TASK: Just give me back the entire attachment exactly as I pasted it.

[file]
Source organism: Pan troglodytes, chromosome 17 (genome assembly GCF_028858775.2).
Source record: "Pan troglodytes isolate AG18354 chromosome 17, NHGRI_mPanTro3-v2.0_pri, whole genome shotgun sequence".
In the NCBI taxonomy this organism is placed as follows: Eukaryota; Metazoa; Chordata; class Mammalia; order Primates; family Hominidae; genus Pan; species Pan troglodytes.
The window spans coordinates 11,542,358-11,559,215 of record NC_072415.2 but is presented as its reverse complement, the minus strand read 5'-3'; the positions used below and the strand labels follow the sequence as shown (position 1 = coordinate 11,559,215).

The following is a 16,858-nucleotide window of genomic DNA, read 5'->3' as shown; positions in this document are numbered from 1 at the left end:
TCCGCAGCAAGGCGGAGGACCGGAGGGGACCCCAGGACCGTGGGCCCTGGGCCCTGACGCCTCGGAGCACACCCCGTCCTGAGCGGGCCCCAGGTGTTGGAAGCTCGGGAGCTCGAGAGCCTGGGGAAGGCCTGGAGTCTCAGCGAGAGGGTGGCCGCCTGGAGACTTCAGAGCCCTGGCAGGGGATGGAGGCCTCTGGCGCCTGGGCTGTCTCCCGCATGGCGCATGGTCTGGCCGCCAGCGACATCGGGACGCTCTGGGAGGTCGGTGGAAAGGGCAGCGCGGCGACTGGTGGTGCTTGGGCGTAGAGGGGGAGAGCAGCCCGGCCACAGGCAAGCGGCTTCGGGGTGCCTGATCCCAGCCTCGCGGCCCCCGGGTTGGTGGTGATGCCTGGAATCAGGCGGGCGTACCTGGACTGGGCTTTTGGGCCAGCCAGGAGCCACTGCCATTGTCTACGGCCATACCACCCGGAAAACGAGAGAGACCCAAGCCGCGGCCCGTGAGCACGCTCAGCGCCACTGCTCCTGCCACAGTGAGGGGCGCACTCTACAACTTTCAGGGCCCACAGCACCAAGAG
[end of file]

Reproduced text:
Source organism: Pan troglodytes, chromosome 17 (genome assembly GCF_028858775.2).
Source record: "Pan troglodytes isolate AG18354 chromosome 17, NHGRI_mPanTro3-v2.0_pri, whole genome shotgun sequence".
In the NCBI taxonomy this organism is placed as follows: Eukaryota; Metazoa; Chordata; class Mammalia; order Primates; family Hominidae; genus Pan; species Pan troglodytes.
The window spans coordinates 11,542,358-11,559,215 of record NC_072415.2 but is presented as its reverse complement, the minus strand read 5'-3'; the positions used below and the strand labels follow the sequence as shown (position 1 = coordinate 11,559,215).

The following is a 16,858-nucleotide window of genomic DNA, read 5'->3' as shown; positions in this document are numbered from 1 at the left end:
TCCGCAGCAAGGCGGAGGACCGGAGGGGACCCCAGGACCGTGGGCCCTGGGCCCTGACGCCTCGGAGCACACCCCGTCCTGAGCGGGCCCCAGGTGTTGGAAGCTCGGGAGCTCGAGAGCCTGGGGAAGGCCTGGAGTCTCAGCGAGAGGGTGGCCGCCTGGAGACTTCAGAGCCCTGGCAGGGGATGGAGGCCTCTGGCGCCTGGGCTGTCTCCCGCATGGCGCATGGTCTGGCCGCCAGCGACATCGGGACGCTCTGGGAGGTCGGTGGAAAGGGCAGCGCGGCGACTGGTGGTGCTTGGGCGTAGAGGGGGAGAGCAGCCCGGCCACAGGCAAGCGGCTTCGGGGTGCCTGATCCCAGCCTCGCGGCCCCCGGGTTGGTGGTGATGCCTGGAATCAGGCGGGCGTACCTGGACTGGGCTTTTGGGCCAGCCAGGAGCCACTGCCATTGTCTACGGCCATACCACCCGGAAAACGAGAGAGACCCAAGCCGCGGCCCGTGAGCACGCTCAGCGCCACTGCTCCTGCCACAGTGAGGGGCGCACTCTACAACTTTCAGGGCCCACAGCACCAAGAG